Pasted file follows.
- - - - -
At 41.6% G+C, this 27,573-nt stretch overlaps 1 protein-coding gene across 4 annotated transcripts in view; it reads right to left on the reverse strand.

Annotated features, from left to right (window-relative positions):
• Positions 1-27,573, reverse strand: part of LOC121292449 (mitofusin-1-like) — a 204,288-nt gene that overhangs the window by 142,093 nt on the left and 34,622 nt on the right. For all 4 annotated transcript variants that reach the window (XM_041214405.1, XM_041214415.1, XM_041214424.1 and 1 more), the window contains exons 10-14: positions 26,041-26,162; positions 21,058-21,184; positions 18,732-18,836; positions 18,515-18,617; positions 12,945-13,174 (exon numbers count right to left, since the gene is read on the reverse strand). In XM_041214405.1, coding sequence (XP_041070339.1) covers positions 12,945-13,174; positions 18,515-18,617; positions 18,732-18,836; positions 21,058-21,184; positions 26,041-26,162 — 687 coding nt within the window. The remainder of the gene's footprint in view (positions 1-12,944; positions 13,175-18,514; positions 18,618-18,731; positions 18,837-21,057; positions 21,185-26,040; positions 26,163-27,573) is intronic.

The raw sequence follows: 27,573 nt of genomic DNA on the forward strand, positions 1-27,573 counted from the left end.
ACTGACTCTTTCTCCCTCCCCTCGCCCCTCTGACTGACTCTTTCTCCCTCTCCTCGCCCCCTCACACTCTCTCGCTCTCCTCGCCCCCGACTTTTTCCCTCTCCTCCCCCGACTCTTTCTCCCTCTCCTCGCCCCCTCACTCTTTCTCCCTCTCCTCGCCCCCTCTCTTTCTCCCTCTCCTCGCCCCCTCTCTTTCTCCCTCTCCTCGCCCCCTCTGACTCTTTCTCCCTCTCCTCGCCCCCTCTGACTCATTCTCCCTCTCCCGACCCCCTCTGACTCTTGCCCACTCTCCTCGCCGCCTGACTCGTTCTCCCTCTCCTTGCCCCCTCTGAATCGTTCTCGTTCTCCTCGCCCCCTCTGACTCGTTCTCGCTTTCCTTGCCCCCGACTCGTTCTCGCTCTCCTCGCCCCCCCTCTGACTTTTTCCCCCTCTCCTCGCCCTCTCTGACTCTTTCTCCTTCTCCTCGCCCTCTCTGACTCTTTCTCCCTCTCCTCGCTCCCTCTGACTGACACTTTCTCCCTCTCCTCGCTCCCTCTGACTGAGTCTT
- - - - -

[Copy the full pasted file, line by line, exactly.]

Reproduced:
At 41.6% G+C, this 27,573-nt stretch overlaps 1 protein-coding gene across 4 annotated transcripts in view; it reads right to left on the reverse strand.

Annotated features, from left to right (window-relative positions):
• Positions 1-27,573, reverse strand: part of LOC121292449 (mitofusin-1-like) — a 204,288-nt gene that overhangs the window by 142,093 nt on the left and 34,622 nt on the right. For all 4 annotated transcript variants that reach the window (XM_041214405.1, XM_041214415.1, XM_041214424.1 and 1 more), the window contains exons 10-14: positions 26,041-26,162; positions 21,058-21,184; positions 18,732-18,836; positions 18,515-18,617; positions 12,945-13,174 (exon numbers count right to left, since the gene is read on the reverse strand). In XM_041214405.1, coding sequence (XP_041070339.1) covers positions 12,945-13,174; positions 18,515-18,617; positions 18,732-18,836; positions 21,058-21,184; positions 26,041-26,162 — 687 coding nt within the window. The remainder of the gene's footprint in view (positions 1-12,944; positions 13,175-18,514; positions 18,618-18,731; positions 18,837-21,057; positions 21,185-26,040; positions 26,163-27,573) is intronic.

The raw sequence follows: 27,573 nt of genomic DNA on the forward strand, positions 1-27,573 counted from the left end.
ACTGACTCTTTCTCCCTCCCCTCGCCCCTCTGACTGACTCTTTCTCCCTCTCCTCGCCCCCTCACACTCTCTCGCTCTCCTCGCCCCCGACTTTTTCCCTCTCCTCCCCCGACTCTTTCTCCCTCTCCTCGCCCCCTCACTCTTTCTCCCTCTCCTCGCCCCCTCTCTTTCTCCCTCTCCTCGCCCCCTCTCTTTCTCCCTCTCCTCGCCCCCTCTGACTCTTTCTCCCTCTCCTCGCCCCCTCTGACTCATTCTCCCTCTCCCGACCCCCTCTGACTCTTGCCCACTCTCCTCGCCGCCTGACTCGTTCTCCCTCTCCTTGCCCCCTCTGAATCGTTCTCGTTCTCCTCGCCCCCTCTGACTCGTTCTCGCTTTCCTTGCCCCCGACTCGTTCTCGCTCTCCTCGCCCCCCCTCTGACTTTTTCCCCCTCTCCTCGCCCTCTCTGACTCTTTCTCCTTCTCCTCGCCCTCTCTGACTCTTTCTCCCTCTCCTCGCTCCCTCTGACTGACACTTTCTCCCTCTCCTCGCTCCCTCTGACTGAGTCTT